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A year after the magnitude 7.1 earthquake, what now lurks underfoot?

  • Author: Art Nash
    | Opinion
  • Updated: January 7
  • Published January 7

Seen on Dec. 3, 2018, the jumbled pavement along Vine Road became an attraction for people to see firsthand damage from the Nov. 30, 2018, earthquake. (Bill Roth / ADN)

It has been a little more than a year since the second-largest U.S. earthquake in 2018 rattled Southcentral Alaska. The direct health damage of residents throughout the Anchorage and Mat-Su areas was, thankfully, minimal. And for most people, the immediate concerns were over visible damage above the Earth’s surface (such as leaking water pipes, drywall cracks, slanted door jams, busted windowpanes, etc.) that could keep Alaskans from getting back into functional homes and businesses.

My main concerns, however, were about effects below the surface. With redistributed soils and materials post-earthquake, there were potential unseen health hazards that can only be detected by testing samples through lab analyses. Bacteria, nitrates and arsenic may have entered homes through wells and pumps the day after the quake, whereas they may not have been present the day prior. With the seismic disturbances, contaminants such as bacteria and nitrates may have breached the natural spacing buffer between leach fields and water-pump intake points. Though there is no state regulation requiring the testing of private wells (or residential septic systems) after a major seismic event, it is not a bad idea to do so, as high bacteria counts can cause acute illness. And high levels of nitrates that are ingested can cause a poisoning that curtails oxygen uptake in the body. Many well owners also test for metals such as arsenic, iron and manganese when evaluating for bacteria and nitrates. The time of taking your own water sample, the cost of the analysis and postage all run under $200 total. This is fairly cost-effective in terms of becoming aware of the presence of a health hazard when compared to potential medical bills.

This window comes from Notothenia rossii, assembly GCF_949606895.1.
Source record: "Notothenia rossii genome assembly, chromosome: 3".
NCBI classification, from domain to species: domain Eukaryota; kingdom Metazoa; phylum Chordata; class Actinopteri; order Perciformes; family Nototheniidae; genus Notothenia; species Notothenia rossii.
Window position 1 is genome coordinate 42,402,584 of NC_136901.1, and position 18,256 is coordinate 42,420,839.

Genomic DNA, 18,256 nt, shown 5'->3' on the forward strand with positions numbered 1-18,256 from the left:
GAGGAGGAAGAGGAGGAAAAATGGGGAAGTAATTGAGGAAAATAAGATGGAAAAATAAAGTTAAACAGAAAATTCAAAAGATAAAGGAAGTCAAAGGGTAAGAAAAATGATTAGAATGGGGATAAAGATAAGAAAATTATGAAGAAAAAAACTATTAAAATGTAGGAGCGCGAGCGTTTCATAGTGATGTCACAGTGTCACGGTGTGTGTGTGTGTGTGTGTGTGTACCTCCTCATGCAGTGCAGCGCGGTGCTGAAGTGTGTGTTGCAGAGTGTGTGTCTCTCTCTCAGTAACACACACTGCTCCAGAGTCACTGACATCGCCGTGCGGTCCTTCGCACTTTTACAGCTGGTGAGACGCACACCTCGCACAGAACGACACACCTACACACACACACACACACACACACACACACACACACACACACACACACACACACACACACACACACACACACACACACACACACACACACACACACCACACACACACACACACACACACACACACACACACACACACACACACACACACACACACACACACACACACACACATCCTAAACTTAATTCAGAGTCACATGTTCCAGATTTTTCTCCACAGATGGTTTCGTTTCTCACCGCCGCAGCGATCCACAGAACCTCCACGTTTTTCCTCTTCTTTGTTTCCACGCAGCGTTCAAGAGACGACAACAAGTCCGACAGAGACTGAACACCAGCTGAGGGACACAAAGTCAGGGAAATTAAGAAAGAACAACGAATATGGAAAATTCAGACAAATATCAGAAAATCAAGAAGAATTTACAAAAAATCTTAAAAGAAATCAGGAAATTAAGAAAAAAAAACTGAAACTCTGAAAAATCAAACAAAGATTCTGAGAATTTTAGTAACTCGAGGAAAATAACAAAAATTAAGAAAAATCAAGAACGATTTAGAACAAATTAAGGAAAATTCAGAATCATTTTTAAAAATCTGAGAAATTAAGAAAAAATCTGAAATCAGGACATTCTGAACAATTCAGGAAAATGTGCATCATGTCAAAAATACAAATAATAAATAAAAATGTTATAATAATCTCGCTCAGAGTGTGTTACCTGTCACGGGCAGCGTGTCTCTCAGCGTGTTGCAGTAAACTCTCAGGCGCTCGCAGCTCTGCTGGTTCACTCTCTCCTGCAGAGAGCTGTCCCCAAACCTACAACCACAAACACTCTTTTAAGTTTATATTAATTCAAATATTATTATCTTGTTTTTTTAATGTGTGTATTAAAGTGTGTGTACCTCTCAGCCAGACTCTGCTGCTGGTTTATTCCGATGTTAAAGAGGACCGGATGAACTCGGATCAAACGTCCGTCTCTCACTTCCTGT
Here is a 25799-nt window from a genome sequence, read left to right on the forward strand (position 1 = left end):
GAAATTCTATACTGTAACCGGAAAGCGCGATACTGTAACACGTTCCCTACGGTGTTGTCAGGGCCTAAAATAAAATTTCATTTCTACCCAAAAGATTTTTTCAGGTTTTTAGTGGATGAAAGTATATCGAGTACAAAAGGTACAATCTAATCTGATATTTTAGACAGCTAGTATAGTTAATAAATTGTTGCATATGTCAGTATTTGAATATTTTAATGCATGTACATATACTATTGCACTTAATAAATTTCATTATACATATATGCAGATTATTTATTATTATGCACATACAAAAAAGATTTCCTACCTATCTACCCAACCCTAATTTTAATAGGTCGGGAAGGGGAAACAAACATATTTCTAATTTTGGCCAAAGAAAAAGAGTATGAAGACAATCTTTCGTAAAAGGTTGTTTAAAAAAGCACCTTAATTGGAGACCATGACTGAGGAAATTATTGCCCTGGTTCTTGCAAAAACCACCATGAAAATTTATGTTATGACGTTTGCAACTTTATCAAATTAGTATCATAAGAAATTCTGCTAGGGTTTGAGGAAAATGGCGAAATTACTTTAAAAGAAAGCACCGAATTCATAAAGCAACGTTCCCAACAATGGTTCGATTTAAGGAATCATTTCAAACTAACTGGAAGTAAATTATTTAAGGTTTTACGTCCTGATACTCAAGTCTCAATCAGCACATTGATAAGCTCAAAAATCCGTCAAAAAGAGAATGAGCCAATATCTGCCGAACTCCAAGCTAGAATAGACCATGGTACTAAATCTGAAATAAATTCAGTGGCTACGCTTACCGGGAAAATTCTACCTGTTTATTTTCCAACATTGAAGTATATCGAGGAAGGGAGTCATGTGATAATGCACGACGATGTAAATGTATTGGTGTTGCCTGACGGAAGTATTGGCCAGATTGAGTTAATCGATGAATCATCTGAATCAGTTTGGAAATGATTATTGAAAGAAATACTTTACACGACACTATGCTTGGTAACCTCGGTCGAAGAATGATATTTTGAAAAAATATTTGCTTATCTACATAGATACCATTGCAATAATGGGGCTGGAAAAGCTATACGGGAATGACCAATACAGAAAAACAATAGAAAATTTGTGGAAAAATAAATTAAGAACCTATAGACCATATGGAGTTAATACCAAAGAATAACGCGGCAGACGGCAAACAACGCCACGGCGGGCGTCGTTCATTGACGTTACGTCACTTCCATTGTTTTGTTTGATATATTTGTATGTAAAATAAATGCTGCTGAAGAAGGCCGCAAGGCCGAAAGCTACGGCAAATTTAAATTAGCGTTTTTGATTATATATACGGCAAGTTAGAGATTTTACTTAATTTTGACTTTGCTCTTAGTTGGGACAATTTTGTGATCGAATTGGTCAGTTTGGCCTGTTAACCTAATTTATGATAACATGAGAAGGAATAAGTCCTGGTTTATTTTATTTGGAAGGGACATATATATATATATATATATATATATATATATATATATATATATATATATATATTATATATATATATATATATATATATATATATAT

A radioactive danger also may be new to your home since the earthquake. Radon gas is a radioactive daughter product of naturally occurring uranium found in rocks and soils. Once a home is built and operating, you can test for radon gas. Radon is the second leading cause of lung cancer. People who noticed new cracks in their foundation immediately after the earthquake may not realize these are potential entry points for the gas. Even if the quake did not cause obvious new cracks in your basement’s cement slab or in the mortar between cinder blocks, there may be new available routes for the gas to get into your home. The only way to know if you have a substantial radon concentration in your home is to test.

Testing for radon’s presence by taking your own indoor air sample generally runs less than $25; this may or may not include the analysis report. With radon, the latest national building code recommends testing after a major subsurface disturbance, whether it be seismic, substantial water table changes or flooding. There is no state of Alaska nor municipal code I know of that requires testing, yet it may be the easiest and cheapest awareness tool against lung cancer that you can buy and then effectively act upon with home mitigation.

Carbon testing kits that are exposed for about two to four days can be bought at hardware or building supply stores. During January, National Radon Action Month, they are offered for free with technical assistance or referrals by calling the Alaska Radon Hotline at 1-800-478-8324. This is a new year, and with it think through how you can keep your home healthy so your family will have a healthy third decade of the 21st century!

Art Nash is an Associate Energy Professor at the University of Alaska Fairbanks and chairman of Alaska’s National Extension Healthy Home Partnership Advisory Board.

The views expressed here are the writer’s and are not necessarily endorsed by the Anchorage Daily News, which welcomes a broad range of viewpoints. To submit a piece for consideration, email commentary(at)adn.com. Send submissions shorter than 200 words to letters@adn.com or click here to submit via any web browser. Read our full guidelines for letters and commentaries here.

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